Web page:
Beyond radical neighbourliness: the case for micro-democracy


Riccardo delivering care packages on behalf of QPG Hub, one of the neighbourhood organisations funded by Queen’s Park Community Council as part of its Covid-19 response.

Deborah Grayson wrote a blog a few weeks ago about the “new opportunities and new risks” created by the Covid-19 mutual aid groups. I found it interesting because I’ve been involved in a neighbourhood organising project for a decade. And during that time I’ve become curious about why more activists aren’t doing similar things. 

The piece encouraged me to think that the mutual aid movement might prompt more people to pay attention to the potential of neighbourhood networks. But I also found Debs’ account of the “risks” useful because it sets out so clearly two grounds for leftwing people to object to localism. 

One is a distrust of geography as a way of defining a community, because it can be seen to reinforce the very boundaries that anti-racist activists in particular want to resist. The second is a suspicion of activities such as helping people with shopping that feel more like charity (the dreaded Big Society) than politics. As Debs points out, many of those involved in helping people during the pandemic don’t regard this a challenge to the status quo. Such efforts could even prop it up, by papering over cracks in public services and muting demands for change. 

But Debs sees value in “neighbourliness” and proposes that the foundation of social solidarity formed during the pandemic could be built on. Once a group reaches a stage where it is capable of taking meaningful action, she suggests, “radical neighbourliness” could be the next stage. This would entail a longer-term commitment and willingness to tackle injustice that go beyond a wish to be kind, as well as to work with others who do not conceive of this kind of activity in political terms. Such willingness to move beyond right-thinking “pockets of safety” is all the more important at a time when politics has, for many people, become a dirty word. If volunteering brings with it new understandings and alliances, why shouldn’t it lead to other forms of collective mobilisation over time?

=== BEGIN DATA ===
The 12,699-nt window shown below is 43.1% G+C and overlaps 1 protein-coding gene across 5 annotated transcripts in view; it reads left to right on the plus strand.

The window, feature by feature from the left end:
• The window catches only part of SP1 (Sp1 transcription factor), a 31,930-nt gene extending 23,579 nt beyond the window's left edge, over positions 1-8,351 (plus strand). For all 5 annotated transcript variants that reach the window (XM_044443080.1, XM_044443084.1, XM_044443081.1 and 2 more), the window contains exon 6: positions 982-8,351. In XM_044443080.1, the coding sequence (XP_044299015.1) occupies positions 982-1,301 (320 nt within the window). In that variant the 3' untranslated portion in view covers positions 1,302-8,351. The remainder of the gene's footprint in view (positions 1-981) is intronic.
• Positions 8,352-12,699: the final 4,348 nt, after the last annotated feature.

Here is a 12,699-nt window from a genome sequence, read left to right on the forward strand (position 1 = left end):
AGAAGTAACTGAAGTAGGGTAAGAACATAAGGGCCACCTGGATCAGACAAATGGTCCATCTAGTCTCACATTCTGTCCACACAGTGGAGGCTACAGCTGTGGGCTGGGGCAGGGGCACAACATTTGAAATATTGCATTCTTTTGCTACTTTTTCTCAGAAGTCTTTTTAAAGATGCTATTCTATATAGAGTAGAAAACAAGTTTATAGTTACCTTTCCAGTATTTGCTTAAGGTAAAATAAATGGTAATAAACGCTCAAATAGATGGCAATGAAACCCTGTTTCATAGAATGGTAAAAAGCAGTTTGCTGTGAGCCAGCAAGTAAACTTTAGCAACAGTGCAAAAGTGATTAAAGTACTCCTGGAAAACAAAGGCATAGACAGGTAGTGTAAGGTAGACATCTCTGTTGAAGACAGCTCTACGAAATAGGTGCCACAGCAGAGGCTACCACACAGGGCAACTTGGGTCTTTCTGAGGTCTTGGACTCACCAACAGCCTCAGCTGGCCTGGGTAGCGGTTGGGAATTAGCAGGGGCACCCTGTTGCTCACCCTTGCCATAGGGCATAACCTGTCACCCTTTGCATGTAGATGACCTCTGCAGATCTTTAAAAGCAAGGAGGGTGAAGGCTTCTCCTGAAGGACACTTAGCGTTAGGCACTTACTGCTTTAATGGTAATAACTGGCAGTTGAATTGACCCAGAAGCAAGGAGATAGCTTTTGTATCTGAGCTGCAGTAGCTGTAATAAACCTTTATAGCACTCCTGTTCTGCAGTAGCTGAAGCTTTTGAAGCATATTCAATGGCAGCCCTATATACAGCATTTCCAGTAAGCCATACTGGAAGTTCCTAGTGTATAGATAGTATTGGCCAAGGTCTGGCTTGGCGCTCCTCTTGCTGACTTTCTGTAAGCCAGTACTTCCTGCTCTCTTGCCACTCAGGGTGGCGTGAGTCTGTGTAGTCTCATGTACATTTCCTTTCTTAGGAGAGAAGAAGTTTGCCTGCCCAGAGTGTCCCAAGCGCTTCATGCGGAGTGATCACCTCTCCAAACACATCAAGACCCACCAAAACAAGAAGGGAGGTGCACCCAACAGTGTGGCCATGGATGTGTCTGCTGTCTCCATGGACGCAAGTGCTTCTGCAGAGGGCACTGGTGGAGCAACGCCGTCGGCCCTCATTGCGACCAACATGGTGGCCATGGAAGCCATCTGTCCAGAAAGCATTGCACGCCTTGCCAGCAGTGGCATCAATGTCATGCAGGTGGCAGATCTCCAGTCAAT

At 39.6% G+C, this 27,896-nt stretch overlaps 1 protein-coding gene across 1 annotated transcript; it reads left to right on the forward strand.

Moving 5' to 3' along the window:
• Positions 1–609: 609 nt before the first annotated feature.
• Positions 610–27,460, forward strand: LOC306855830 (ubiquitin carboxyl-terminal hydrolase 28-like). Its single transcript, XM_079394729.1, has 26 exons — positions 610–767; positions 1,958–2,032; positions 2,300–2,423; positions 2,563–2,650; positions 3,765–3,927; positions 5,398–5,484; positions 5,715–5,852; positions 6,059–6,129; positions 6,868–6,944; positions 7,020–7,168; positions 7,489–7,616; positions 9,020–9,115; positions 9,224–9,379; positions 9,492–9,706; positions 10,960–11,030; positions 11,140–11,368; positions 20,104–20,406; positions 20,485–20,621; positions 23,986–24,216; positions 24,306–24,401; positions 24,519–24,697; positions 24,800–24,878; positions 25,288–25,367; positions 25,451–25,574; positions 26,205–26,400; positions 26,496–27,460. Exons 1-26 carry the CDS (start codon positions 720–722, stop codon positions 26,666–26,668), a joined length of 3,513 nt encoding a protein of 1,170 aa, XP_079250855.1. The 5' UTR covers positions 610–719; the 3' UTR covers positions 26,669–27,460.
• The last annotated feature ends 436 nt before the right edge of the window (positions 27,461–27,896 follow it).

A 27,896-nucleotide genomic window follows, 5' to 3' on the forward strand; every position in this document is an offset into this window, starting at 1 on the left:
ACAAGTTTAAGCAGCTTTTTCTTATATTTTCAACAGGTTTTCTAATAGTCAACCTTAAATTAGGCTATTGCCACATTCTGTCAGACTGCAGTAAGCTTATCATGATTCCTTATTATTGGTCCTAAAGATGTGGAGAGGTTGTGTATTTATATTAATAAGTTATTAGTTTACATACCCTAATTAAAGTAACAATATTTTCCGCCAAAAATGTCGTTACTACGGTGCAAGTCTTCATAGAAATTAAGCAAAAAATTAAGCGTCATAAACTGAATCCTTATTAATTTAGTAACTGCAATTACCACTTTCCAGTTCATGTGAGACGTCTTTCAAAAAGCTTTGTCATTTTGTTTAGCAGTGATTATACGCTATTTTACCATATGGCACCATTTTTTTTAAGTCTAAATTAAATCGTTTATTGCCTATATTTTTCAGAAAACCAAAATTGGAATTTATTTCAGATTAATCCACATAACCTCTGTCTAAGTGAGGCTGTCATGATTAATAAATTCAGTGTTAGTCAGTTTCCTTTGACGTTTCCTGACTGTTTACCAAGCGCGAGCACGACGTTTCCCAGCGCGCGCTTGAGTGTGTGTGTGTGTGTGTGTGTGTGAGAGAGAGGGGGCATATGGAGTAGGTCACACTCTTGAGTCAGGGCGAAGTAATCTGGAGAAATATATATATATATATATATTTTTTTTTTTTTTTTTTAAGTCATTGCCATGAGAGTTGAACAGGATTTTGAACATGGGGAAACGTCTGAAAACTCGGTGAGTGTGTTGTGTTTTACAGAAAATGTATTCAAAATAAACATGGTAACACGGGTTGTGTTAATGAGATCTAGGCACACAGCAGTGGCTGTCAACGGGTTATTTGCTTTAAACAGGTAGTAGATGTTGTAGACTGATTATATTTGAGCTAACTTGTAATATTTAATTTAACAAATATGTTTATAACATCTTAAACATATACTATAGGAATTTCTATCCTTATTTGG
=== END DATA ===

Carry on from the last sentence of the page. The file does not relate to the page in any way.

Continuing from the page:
But what of democracy? Does Debs’ reference to “the revolutionary virtue of patience” mean we have to wait for the next election, or some unspecified upheaval between now and then? Is the idea to gradually induct the mutual aiders into canvassing for Labour? I’m not knocking this. Building grassroots opposition to Boris Johnson’s government is important. But I want to suggest that local networks should consider two further stages of neighbourliness which are democratic and redistributive. 

I’m sure some (maybe most) Covid-19 mutual aid groups are already democratic. But what I mean by democratic neighbourliness is where a structure is established to enable as many people in a given area as possible to have a say, and hold decision-makers to account. Tenants’ and residents’ associations could be seen as examples of this. So could campaign groups with elected committees, such as those set up to oppose estate demolitions or library closures, and the neighbourhood boards or councils convened by local authorities. The project I’ve been involved in for exactly a decade (since the first wave of coalition cuts) has its roots in a variant of the latter: an elected forum out of which grew a resident-led campaign to set up London’s first community (or parish) council